Carver Yachts

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Carver is a yacht builder located in Pulaski, Wisconsin in the United States and a "recognized leader in the luxury motoryacht market".[1]

Their models have ranged from 17 feet to 65 feet as of Nov. 2007.

History[edit]

Carver Boat Corp. started in 1954 building small molded veneer wooden runabouts. Charlie Carter and George Verhagen of Green Bay were the original partners.[1] They set up a factory in Milwaukee but moved it to Pulaski near Green Bay by 1957. The company changed hands in1963 when Walter Markham and Glen Nordin became principal owners. Carver gradually offered larger and larger boats, making the move from wood to fiberglass in the late 1960s and early 1970s. They were one of the hold outs in the wooden boat field, resisting the change to fiberglass.[2] In 1982, they introduced a new "aft cabin" style boat that would soon define Carver as a motor yacht builder. In 1986, Carver introduced their largest boat to date, the 4207 MotorYacht which was a success for them and prompted many companies to follow their footsteps[who?]. Originally, Carver was quoted as saying that this would be their largest boat,[citation needed] but the Carver line was later expanded to 57 feet.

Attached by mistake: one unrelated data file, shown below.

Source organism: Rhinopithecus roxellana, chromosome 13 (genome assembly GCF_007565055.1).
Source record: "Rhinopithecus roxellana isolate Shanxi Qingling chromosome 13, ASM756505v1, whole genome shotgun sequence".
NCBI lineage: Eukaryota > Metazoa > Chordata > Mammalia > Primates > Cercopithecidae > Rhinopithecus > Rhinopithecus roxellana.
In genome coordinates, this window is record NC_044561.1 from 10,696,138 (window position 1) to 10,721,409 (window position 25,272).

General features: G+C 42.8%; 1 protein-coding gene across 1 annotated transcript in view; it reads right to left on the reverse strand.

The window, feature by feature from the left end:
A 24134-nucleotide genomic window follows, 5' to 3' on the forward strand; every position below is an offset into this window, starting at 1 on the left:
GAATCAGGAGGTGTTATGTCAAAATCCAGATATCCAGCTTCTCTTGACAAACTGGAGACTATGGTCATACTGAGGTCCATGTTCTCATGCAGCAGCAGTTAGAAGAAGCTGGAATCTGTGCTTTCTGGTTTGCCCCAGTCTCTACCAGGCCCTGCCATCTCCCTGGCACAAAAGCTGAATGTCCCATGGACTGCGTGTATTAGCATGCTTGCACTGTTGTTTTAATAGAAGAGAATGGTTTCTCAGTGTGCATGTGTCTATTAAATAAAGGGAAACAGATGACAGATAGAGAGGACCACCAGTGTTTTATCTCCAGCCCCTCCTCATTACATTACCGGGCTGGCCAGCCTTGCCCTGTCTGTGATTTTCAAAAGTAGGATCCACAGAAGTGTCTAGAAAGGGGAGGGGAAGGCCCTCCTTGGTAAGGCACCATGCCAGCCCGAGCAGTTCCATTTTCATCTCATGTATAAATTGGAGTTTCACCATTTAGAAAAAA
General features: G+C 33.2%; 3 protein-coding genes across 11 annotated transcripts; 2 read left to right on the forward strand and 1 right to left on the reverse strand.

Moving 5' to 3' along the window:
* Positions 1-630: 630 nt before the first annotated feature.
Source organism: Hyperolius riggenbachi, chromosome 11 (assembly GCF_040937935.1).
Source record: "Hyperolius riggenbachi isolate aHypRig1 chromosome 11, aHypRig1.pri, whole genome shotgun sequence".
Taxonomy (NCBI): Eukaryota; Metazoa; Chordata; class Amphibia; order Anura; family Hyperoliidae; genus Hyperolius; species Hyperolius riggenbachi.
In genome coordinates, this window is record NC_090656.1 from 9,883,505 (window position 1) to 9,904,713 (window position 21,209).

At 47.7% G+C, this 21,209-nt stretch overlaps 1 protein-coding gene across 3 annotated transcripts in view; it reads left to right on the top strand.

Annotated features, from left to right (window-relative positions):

In 1992, Carver (under Genmar Holdings ownership) bought the bankrupt Trojan Yachts assets and started to produce a new Trojan line of Express cruisers which were marginally popular in their category and were discontinued in 2002.

In 2004 Carver started the Marquis line with the 59 Marquis. A year later, the 65 Marquis was introduced. Both boats were sellouts in their first couple of years which prompted Carver to expand the line. In 2006 through 2008, they've introduced the 55LS, 50LS, and 40SC. The 40SC is the first boat in any Carver product to come standard with the Volvo Penta IPS system of power, available in both gas and diesel.

In 2009 the firm, as part of the Genmar family of boat builders, declared Chapter 11 bankruptcy. They eventually came out of bankruptcy as Marquis Yachts.

References[edit]

  1. ^ a b McKnew, Ed (2007). 2008 PowerBoat Guide. American Marine Publishing, Inc. p. 53. ISBN 978-0977353941. 
  2. ^ "The Case for Carver: Luxury & Handcraftsmanship". Retrieved 2014-05-15. 

External links[edit]